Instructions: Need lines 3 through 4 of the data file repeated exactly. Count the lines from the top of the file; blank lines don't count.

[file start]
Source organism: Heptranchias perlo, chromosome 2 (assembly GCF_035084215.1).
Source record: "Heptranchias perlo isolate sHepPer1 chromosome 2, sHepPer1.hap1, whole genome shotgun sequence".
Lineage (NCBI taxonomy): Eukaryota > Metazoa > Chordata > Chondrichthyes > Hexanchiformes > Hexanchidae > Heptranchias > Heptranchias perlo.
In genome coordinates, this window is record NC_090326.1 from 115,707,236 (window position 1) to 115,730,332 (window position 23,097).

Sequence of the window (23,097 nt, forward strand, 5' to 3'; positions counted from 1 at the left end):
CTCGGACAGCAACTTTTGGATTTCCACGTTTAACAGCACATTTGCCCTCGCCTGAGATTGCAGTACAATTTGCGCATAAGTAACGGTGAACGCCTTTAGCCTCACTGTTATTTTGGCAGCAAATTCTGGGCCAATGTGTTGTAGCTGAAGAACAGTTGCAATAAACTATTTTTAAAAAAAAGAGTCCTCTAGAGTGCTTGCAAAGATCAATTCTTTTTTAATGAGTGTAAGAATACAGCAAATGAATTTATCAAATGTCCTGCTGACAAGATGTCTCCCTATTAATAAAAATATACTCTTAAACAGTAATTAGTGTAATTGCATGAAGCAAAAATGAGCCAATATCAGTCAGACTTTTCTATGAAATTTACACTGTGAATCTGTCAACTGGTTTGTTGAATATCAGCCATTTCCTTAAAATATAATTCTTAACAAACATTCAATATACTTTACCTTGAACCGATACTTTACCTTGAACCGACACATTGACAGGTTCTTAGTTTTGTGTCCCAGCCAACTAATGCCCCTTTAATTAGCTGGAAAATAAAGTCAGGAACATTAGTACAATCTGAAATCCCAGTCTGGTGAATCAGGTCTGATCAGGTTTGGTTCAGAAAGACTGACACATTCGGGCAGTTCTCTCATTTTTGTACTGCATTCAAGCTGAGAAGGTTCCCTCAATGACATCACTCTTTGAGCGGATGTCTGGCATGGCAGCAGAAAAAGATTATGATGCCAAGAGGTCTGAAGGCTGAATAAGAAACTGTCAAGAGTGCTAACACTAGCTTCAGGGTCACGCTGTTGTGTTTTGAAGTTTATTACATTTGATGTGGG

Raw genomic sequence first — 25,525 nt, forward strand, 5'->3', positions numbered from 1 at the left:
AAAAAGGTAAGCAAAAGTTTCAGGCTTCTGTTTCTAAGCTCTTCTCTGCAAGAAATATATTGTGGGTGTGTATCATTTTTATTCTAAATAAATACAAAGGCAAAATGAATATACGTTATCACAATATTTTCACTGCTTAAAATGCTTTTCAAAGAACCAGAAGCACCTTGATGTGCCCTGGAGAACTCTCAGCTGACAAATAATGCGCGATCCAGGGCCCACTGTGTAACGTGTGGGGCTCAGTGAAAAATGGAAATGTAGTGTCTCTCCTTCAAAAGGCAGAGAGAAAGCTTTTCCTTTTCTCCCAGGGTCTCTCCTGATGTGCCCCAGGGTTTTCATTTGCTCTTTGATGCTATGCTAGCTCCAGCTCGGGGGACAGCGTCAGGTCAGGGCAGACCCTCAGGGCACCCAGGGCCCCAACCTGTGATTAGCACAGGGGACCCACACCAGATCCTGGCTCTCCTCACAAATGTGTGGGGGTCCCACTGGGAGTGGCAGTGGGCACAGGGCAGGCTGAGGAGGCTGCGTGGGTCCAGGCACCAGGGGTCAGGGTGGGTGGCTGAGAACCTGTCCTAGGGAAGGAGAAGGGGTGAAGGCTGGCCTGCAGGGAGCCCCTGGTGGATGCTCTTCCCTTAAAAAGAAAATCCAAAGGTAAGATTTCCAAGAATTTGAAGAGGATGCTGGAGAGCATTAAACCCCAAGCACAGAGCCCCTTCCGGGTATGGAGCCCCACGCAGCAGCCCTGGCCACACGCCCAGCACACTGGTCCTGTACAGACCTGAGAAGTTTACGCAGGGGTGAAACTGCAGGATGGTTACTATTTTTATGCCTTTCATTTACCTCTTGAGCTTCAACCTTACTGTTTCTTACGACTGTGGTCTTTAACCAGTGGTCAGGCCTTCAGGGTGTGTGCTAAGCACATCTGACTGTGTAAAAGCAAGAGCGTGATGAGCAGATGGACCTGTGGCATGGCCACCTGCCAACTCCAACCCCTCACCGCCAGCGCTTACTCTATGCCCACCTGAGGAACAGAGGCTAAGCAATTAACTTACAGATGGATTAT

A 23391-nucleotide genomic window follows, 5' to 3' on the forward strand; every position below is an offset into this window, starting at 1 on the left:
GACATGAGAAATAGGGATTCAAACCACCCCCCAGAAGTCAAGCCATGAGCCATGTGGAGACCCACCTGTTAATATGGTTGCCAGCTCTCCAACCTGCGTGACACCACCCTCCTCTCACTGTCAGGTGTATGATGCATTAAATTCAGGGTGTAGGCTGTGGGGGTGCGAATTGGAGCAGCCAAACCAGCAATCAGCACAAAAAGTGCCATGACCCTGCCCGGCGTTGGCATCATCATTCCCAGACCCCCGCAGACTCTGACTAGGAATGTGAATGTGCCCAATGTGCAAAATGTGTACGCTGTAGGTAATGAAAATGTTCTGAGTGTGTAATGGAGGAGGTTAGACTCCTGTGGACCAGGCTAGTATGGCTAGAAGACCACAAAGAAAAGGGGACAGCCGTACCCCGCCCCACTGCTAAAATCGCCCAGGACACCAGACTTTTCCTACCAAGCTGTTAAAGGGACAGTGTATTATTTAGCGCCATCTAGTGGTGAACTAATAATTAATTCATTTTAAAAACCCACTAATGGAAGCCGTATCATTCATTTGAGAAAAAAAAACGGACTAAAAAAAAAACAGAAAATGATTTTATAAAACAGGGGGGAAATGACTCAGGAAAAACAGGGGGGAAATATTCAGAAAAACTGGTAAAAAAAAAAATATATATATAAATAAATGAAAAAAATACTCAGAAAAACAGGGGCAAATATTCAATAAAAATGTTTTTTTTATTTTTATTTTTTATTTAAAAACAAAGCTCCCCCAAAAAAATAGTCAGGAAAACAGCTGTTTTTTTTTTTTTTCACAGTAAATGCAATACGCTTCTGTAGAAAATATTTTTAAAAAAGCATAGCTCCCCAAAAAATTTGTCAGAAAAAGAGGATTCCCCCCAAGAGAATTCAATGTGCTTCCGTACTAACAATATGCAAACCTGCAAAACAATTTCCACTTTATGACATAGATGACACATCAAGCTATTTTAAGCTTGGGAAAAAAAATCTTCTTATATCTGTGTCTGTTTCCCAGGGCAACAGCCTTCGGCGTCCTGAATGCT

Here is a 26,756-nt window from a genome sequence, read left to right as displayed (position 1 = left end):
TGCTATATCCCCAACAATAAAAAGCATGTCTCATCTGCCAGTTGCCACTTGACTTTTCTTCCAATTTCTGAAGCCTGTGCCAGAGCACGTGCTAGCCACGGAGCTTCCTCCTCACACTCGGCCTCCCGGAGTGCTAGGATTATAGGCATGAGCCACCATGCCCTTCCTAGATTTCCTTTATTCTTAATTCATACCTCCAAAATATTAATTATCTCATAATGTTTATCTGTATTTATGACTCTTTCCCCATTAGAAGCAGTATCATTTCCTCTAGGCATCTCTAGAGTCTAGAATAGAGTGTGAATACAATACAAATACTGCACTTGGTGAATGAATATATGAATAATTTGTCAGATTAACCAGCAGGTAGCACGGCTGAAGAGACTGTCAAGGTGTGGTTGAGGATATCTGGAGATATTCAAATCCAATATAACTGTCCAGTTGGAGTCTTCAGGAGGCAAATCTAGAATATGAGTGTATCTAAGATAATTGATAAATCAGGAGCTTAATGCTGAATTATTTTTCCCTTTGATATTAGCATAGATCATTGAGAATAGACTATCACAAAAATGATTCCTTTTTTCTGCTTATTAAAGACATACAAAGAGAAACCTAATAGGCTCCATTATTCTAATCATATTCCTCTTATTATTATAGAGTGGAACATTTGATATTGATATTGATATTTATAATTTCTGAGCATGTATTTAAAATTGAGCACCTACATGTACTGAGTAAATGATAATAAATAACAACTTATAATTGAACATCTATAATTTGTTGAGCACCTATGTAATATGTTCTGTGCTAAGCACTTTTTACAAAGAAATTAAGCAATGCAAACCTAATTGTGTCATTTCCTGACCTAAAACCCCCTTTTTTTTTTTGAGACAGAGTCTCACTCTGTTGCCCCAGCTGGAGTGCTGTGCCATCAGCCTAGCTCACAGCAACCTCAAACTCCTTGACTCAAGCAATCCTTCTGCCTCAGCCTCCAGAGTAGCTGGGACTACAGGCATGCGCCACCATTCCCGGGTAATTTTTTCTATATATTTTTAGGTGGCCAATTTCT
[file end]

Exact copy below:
Lineage (NCBI taxonomy): Eukaryota > Metazoa > Chordata > Chondrichthyes > Hexanchiformes > Hexanchidae > Heptranchias > Heptranchias perlo.
In genome coordinates, this window is record NC_090326.1 from 115,707,236 (window position 1) to 115,730,332 (window position 23,097).